The subject of contaminated patient preoperative skin preparations was discussed at an Advisory Committee meeting held on August 5, 2009 (3). FDA asked the Committee whether we should require patient preoperative skin preparations to be manufactured as sterile products. The Committee did not vote on FDA's question, but rather emphasized adherence to CGMP.

Reports of contaminated patient preoperative skin preparations, which have led to product recalls and clinical infections, raise a public health concern. Consequently, FDA has decided to hold a public hearing to hear from interested parties, including healthcare facilities, healthcare professionals, manufacturers, consumers, and others, about ways that these issues might be addressed.

The FDA is interested in obtaining information and public comment on the following issues:

A. Intrinsic Contamination

1. Are healthcare providers and consumers aware that patient preoperative skin preparations generally are not sterile? What measures can be taken to increase awareness of this fact?

2. In light of the adverse events associated with contamination of patient preoperative skin preparations, should all such products be manufactured sterile?

3. Are manufacturers currently producing, or planning to produce, sterile patient preoperative skin preparations? If so, what method(s) are or will be used (e.g., terminal sterilization or validated aseptic manufacturing)?

4. What technical challenges, if any, are there in producing sterile patient preoperative skin preparation products? For a given manufacturer, approximately how long would a manufacturing switch take to allow for production of a sterile preoperative skin prep product?

5. How would the market change if all patient preoperative skin preparations were required to be manufactured sterile?

6. What can FDA do to help manufacturers overcome challenges in this area?

B. Extrinsic Contamination

1. Products manufactured sterile can be contaminated as soon as they are opened for the first time. What steps can be taken to reduce the risk of extrinsic contamination of patient preoperative skin preparations?

2. Excluding the use of these products before surgical procedures or injections, are these products used for other purposes in healthcare or home settings (e.g., wound care or maintenance care for indwelling catheters)? If so, what is the extent of these uses in healthcare or home settings? What settings or uses comprise the majority of utilization for single-use products? What settings or uses comprise the majority of utilization for multiple-use products?

3. To what extent are multiple-use containers of patient preoperative skin preparations further processed (e.g., diluted, mixed, or repackaged for subsequent redistribution) in healthcare or home settings? If these products are diluted, mixed, or repackaged, are they handled aseptically? Why are these products diluted?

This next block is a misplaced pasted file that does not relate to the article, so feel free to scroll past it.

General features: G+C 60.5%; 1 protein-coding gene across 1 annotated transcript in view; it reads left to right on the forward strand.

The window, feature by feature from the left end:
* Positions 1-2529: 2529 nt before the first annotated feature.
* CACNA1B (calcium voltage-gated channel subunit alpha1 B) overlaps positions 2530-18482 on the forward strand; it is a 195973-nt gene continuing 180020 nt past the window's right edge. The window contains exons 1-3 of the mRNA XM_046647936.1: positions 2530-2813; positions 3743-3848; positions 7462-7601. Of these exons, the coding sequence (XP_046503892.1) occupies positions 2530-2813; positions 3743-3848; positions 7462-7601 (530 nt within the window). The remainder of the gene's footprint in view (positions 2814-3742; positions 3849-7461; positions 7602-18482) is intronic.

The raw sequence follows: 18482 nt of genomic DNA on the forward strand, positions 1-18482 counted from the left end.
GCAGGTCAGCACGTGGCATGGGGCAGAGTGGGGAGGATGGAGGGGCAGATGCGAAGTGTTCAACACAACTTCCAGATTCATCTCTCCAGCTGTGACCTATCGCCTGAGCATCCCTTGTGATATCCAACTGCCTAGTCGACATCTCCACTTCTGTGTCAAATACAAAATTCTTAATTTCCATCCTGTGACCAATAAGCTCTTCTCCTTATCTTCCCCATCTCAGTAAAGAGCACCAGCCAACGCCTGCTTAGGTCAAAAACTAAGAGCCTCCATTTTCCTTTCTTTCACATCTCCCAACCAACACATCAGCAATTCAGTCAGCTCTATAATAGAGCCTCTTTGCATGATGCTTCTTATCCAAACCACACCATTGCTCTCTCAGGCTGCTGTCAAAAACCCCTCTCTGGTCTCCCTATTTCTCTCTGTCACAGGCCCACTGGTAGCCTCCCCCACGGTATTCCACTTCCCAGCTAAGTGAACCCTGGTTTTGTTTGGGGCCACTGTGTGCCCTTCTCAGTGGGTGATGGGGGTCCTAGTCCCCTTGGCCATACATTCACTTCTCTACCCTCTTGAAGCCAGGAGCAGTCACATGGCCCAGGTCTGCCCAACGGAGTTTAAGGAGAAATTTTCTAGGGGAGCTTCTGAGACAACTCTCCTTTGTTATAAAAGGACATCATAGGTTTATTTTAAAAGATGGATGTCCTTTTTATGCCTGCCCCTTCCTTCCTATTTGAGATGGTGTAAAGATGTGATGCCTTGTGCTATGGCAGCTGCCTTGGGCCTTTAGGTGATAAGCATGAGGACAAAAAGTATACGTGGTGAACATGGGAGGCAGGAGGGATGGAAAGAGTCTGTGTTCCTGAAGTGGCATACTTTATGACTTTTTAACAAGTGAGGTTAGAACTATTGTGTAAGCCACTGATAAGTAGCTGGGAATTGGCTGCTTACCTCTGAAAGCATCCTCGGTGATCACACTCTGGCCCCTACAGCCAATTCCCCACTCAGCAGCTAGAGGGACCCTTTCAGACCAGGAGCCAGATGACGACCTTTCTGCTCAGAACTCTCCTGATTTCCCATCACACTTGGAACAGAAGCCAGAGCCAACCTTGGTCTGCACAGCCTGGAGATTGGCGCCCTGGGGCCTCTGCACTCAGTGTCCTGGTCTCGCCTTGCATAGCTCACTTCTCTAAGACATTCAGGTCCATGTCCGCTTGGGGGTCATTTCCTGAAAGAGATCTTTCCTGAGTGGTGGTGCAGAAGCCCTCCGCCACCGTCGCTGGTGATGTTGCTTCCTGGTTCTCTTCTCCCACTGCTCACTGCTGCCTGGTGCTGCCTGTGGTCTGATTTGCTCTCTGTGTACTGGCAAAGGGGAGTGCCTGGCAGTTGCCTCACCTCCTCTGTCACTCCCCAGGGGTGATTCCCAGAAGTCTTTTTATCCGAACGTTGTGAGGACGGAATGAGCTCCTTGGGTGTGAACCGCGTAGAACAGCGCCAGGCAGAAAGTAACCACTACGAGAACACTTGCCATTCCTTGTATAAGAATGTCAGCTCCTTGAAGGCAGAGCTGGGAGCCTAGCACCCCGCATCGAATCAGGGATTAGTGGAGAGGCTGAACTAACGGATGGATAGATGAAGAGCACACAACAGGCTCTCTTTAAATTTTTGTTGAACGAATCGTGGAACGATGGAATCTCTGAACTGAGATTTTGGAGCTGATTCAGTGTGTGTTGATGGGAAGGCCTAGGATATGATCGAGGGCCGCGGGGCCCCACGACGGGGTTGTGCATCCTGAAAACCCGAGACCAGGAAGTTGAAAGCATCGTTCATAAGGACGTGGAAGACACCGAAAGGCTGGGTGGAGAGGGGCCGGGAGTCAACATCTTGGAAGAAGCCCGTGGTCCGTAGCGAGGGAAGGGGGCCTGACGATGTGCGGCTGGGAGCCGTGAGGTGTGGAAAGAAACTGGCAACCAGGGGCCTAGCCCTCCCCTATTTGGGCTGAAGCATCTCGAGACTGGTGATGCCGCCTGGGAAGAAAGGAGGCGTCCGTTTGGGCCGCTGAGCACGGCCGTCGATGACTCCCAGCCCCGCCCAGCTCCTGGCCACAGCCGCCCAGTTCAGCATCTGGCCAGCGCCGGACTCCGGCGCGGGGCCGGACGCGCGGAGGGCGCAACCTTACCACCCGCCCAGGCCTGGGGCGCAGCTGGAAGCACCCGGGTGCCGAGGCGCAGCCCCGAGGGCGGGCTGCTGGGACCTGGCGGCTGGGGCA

4. Should patient preoperative skin preparations be marketed only in single-use containers? If single and multiple-use containers are permitted, in which ways could single-use containers be clearly distinguished from multiple-use containers (e.g., by labeling, size, volume, presence/absence of applicator)? What technical and practical challenges would manufacturers and users face should there be regulatory requirements that limit package sizes for multiple-use patient preoperative skin preparations?

5. Can product labeling, for example, instructions to “discard X days after opening,” be used to reduce the risk of adverse events associated with extrinsic contamination of patient preoperative skin preparations? How could a “discard by” date be established for individual products and how meaningful would such a date be in the context of current practices?

6. Are healthcare facilities or other entities providing information or training on safe use of multiple-use patient preoperative skin preparations, or taking other steps to reduce the risk of extrinsic contamination of these multiple-use products?

References:
1. Weber, D.J., W.A. Rutala, and E.E. Sickbert-Bennett, “Outbreaks Associated with Contaminated Antiseptics and Disinfectants,”Antimicrobial Agents and Chemotherapy, 51:4217-4224, 2007.

2. The United States Pharmacopeia 35-National Formulary 30. The United States Pharmacopeial Convention, Inc., MD, “Microbiological Examination of Nonsterile Products: Acceptance Criteria for Pharmaceutical Preparations and Substances for Pharmaceutical Use,” Chapter 1111:691, 2012.

3. Pharmaceutical Science and Clinical Pharmacology Advisory Committee meeting transcript, available at:http://www.fda.gov/downloads/AdvisoryCommittee/CommitteesMeetingMaterials/Drugs/AdvisoryCommitteeforPharmaceuticalScienceandClinicalPharmacology/UCM179891.pdf, 2009.

Source: U.S. Federal Register